J. Francis (Frank) Pohlaus, 63, a retired legal counsel for the Washington bureau of the NAACP who played a role in the passage of major civil rights legislation, died Wednesday at Providence Hospital after a heart attack.

Mr. Pohlaus, who began his carrer with the NAACP in 1954, not only lobbied for the passage of civil rights legislation, but worked closely with congressional staffs in drafting the bills. He was known for his ability to spot passages that might not hold up under legal challenges in the courts.

Clarence Mitchell, the former Washington bureau director of the NAACP, called Mr. Pohlhaus' legislative work "invaluable."

Apart from his work with Congress, Mr. Pohlhaus helped numerous individuals with legal problems. During the riots in Washington after the assassination of Dr. Martin Luther King in 1968, he spent all night at a police station, arranging bail for young blacks who had been arrested.

At his retirement earlier this year, Mr. Pohlaus recalled driving through the deserted streets of Washington during the curfew imposed because of the disturbances. The buildings in the riot corridors, he said, "were burning like smokestacks." He said he had a sign on his car windshield, hastily scrawled by his daughter, that said "lawyer."

His secretary for 14 years, Mary Cunningham, remembered that many blacks who came into the office to seek help was disconcerted when they discovered that Mr. Pohlhaus was white.

"'I don't want to see him. I don't want to see any white man,'" Cunningham recalled their saying. Then she would explain that Mr. Pohlhaus was the NAACP's only legal counsel in Washington and that he was the man who could help them. That satisfied them. After 14 years, Cunningham said, she came to regard Frank Pohlaus as "one of us."

Mr. Pohlhaus was a native of Baltimore and a 1940 graduate of Western Maryland College in Westminister. During World War II, he served in the Army Air Forces in India.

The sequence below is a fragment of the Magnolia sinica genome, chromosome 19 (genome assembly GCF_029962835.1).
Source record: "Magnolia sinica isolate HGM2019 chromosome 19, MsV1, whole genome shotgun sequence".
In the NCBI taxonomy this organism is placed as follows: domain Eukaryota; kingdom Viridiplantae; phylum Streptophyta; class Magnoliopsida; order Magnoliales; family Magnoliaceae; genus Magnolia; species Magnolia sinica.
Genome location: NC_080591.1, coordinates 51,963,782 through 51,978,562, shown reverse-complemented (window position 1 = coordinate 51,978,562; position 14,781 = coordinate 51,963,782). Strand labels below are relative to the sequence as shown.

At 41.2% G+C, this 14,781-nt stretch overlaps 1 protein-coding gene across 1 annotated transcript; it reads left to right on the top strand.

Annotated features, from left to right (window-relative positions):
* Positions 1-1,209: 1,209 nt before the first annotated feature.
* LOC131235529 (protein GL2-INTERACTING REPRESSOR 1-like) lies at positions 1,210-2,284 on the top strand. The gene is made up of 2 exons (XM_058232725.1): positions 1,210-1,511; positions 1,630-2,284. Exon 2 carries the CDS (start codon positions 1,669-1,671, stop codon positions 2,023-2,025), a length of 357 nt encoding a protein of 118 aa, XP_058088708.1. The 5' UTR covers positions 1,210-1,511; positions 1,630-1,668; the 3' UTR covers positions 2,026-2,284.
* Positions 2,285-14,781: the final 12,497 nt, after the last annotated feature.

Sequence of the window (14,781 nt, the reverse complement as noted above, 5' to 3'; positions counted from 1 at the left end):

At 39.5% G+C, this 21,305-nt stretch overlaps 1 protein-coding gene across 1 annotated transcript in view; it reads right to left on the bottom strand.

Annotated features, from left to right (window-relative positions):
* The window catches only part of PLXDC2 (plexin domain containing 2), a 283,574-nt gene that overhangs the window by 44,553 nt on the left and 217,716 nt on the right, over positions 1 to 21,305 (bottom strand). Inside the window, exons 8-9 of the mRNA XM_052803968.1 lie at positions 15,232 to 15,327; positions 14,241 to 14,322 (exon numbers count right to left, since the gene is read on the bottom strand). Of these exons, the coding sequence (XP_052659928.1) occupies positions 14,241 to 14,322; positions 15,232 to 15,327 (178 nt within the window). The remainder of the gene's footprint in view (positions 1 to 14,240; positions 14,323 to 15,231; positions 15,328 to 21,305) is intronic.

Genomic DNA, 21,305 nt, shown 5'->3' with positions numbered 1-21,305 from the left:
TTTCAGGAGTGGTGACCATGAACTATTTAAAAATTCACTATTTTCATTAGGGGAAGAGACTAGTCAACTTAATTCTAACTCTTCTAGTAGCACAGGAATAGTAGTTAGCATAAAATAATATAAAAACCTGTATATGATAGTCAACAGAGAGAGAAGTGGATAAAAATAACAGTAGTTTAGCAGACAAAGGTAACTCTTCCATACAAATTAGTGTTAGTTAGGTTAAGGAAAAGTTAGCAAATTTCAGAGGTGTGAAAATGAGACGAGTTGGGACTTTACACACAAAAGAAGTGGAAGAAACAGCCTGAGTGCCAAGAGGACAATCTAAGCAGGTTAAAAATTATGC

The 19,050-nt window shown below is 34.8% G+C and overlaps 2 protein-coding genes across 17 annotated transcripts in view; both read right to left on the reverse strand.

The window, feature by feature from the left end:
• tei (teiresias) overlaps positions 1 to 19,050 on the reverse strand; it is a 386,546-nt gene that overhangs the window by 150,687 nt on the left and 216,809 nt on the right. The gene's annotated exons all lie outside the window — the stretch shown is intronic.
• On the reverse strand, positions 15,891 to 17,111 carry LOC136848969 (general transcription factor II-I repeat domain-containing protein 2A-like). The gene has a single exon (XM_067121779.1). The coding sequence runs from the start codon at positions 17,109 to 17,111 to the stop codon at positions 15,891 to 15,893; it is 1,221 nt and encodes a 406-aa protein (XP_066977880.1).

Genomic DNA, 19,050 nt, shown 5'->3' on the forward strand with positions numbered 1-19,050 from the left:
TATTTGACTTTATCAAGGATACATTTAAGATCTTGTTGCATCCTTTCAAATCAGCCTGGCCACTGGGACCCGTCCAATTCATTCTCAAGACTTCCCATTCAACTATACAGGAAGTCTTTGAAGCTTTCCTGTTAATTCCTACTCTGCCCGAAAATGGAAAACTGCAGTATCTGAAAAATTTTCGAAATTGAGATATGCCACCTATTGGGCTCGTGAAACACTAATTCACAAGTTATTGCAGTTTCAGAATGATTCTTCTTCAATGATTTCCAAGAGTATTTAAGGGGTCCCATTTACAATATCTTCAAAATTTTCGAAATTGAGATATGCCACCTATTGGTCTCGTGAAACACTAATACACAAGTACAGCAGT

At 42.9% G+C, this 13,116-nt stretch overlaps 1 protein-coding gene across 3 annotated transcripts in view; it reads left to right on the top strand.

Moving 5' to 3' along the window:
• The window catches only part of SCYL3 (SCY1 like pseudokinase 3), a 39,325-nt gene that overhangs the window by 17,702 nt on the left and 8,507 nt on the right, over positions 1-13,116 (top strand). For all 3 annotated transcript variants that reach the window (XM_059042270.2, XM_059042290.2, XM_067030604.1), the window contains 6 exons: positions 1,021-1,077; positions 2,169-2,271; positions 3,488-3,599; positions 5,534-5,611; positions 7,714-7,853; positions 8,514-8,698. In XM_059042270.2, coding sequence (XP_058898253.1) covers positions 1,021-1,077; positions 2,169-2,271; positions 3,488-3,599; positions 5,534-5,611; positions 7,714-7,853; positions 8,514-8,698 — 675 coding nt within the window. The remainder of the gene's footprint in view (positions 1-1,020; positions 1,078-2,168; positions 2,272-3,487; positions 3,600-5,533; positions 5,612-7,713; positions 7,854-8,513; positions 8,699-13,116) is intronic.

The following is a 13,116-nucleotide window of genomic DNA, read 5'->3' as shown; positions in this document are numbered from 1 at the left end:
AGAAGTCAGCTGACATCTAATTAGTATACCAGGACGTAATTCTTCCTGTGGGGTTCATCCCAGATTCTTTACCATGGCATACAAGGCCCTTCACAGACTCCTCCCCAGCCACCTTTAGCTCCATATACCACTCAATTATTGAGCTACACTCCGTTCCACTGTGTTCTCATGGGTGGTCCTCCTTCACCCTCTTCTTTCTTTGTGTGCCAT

After the war, he moved to Washington and graduated from Georgetown University's law school in 1948. From 1949 until 1950, he had a private law practice in Baltimore and was an adviser for the Baltimore Urban League. He then returned to Washington and worked for a year at the old Federal Security Agency.

He joined the Department of Justice in 1951 as an attorney with the old Civil Rights Section, now the Civil Rights Division. He remained with Justice until 1953, when he joined the NAACP.

Mr. Pohlhaus, who lived in Washington, was a special consultant to the Leadership Conference on Civil Rights and was a member of the school board of the Archdiocese of Washington. He belonged to the parish of St. Francis DeSales Catholic Church in Washington.

Survivors include his wife, the former Elizabeth F. Ryan, whom he married in 1955; four daughters, Mari Francis, Elizabeth Regina, Judith Lourdes and Theresa Marie, and one son, Christopher James, all of Washington; one sister, Mildred Parr of Baltimore, and one brother, William, of Wayne, Pa.

The family suggests that expressions of sympathy be in the form of contributions to the Southeast Crisis Pregnancy Center, c/o Our Lady Queen of Peace Parish, 3800 Ely P. SE, Washington, 20019. CAPTION: